There are three basic ways to describe your product’s capabilities, Rackham says:
Features are most useful when selling low-cost, simple products. A feature for a cup might be, “It can hold 10 ounces of liquid.” End users tend to find features more compelling than decision makers, who care about the bottom-line results.
Advantages describe how a product’s features are actually used. Like benefits, they’re useful for smaller purchases but less persuasive with larger ones. The advantage of a cup might be, “You can use it to drink both hot and cold beverages.”
Benefits go one step further and show how a feature can help the prospect. They typically have a financial component and meet your customer’s need(s). A well-crafted benefit gives the buyer a reason to buy your product. The benefit of your cup might be, “Since you drink coffee in the morning and iced coffee in the afternoon, you’ll appreciate this mug’s versatility. Now you can enjoy both beverages with one cup.”
The FAB formula gives you another way to think about features, advantages, and benefits.
Because [product] has [feature] …
[user] will be able to [advantage] …
which means [prospect] will experience [benefit].
Let’s fill in this formula for a salesperson offering employee gamification software.
“Because our platform lets you set up leaderboards for your service teams, customer support reps will get a real-time overview of their performance compared to their peers. That means they’ll be motivated to raise their average satisfaction rating and respond to tickets more quickly.”
In every deal, objections are inevitable. In fact, you should worry more if you’re not getting them — that means your prospect has reservations they’re not sharing with you. Your goal is to discover why the buyer hasn’t already pulled the trigger on this purchase, then help them understand why their concerns aren’t true blockers.
(Of course, if there’s a valid reason your product isn’t a good fit, you shouldn’t persuade them otherwise.)
Rackham states there are two types of objections:
- Value: Your prospect isn’t convinced about your product’s ROI. They might say, “I like its features, but the cost is too high.”
- Capability: Your prospect doubts that your product can meet their specific needs. That translates to comments like, “I’m not sure it’ll be able to do X for us,” “That process seems like it would take more time than you say,” and “I think we need a more robust solution.”
Capability objections can be further broken down:
- Can’t: Your solution cannot solve one of the buyer’s main priorities
- Can: Your solution can solve one of their main priorities, but they don’t perceive that
It’s important to prevent as many objections as possible. The majority of objections are actually avoidable if you avoid selling too soon.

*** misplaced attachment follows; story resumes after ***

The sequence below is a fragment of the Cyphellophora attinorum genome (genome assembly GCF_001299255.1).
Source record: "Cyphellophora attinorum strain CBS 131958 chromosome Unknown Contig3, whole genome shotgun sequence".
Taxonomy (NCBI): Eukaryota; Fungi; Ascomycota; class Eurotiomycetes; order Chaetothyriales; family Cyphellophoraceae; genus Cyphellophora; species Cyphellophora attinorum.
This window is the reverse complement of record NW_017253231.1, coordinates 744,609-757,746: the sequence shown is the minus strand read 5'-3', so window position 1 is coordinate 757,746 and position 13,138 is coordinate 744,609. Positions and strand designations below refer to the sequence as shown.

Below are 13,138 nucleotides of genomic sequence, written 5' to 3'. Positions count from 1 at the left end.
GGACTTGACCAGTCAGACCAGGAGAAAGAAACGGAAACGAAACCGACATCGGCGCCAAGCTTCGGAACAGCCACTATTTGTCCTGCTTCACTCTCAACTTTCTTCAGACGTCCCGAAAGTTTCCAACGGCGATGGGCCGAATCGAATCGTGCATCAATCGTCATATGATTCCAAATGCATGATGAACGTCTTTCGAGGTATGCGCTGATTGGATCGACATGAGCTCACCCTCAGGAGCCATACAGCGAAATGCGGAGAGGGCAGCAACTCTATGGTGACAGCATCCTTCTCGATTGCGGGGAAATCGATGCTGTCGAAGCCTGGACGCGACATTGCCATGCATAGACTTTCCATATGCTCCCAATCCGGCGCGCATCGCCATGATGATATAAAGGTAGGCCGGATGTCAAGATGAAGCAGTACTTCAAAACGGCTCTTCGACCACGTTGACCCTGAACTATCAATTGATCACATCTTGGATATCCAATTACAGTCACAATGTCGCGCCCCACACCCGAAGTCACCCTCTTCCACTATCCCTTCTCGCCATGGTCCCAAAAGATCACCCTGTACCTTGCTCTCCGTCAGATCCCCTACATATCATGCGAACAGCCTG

Rackham’s research revealed that reps can cut the number of objections in half by using implication and need-payoff questions to build value before presenting a solution.
In the traditional sequence, the salesperson asks a Problem question. Then they use the prospect’s answer to offer the corresponding product feature.
However, the rep usually doesn’t have enough context to truly understand what the prospect is trying to accomplish or what’s blocking her. Their generic, one-size-fits-all answer prompts the buyer to push back — and she’s probably not going to listen to any of their future suggestions.
Try the SPIN sequence instead. Ask a Problem question, probe into the consequences with Implication questions, then ask the buyer to recognize the value of a solution with a Need-Payoff question.
Modern-Day SPIN Selling
“SPIN Selling” was published more than 30 years ago. Although its core techniques and principles hold true, the typical buying journey has evolved. If you’re going to use the SPIN model, you should update it.
First, ask as few Situation and Problem questions as possible. Prospects simply don’t have the patience to do your homework for you. They don’t want you to identify the pain points they already know about — if that was the case, they’d simply buy the solution by themselves. You’re valuable because you can find opportunities or pain points your buyers don’t yet know about.
With that in mind, use thought-provoking questions such as, “Has your organization ever considered [new strategy]?”, “Do you know [surprising statistic]?”, and “Would you like some recommendations for preparing for [impending industry event]?”
Rackham didn’t give these questions their own category, but they’re definitely useful in modern sales.
Second, incorporate social selling into your strategy. When Rackham came out with “Social Selling,” LinkedIn didn’t exist. Now you have far more insight into your buyers’ perspectives, priorities, and personalities than salespeople in the late ’80s could ever have dreamed of. Don’t let this valuable resource go to waste. Read your prospect’s profile(s), browse their group comments and any articles they’ve written or shared, check out their Recommendations section to get a feel for their work ethic, and so on. Become as familiar with each individual as you can before your kick-off sales call so you can engage them like it’s the fifth meeting, not the first.
Third, guide their buying process. As the average number of stakeholders involved in every B2B deal grows larger, and internal buying processes become more complex, your expertise gets more valuable. Prospects need you to help them purchase your product like they never have before. Come prepared with the job titles — and potentially names, if you can find them — of their coworkers who need to be informed or consulted. Tell your point of contact what their manager is going to want to know before they approve the decision, and send them materials to make their presentation more compelling. Work with your contact to anticipate and avoid roadblocks. Liaise with Procurement and/or Legal when necessary to get the deal over the finish line as quickly and easily as possible. Although Rackham didn’t give these recommendations in “SPIN Selling,” they’re one of the most effective ways to differentiate yourself in modern sales.
How are you using SPIN Selling techniques to prospect, qualify, and close? Let us know in the comments!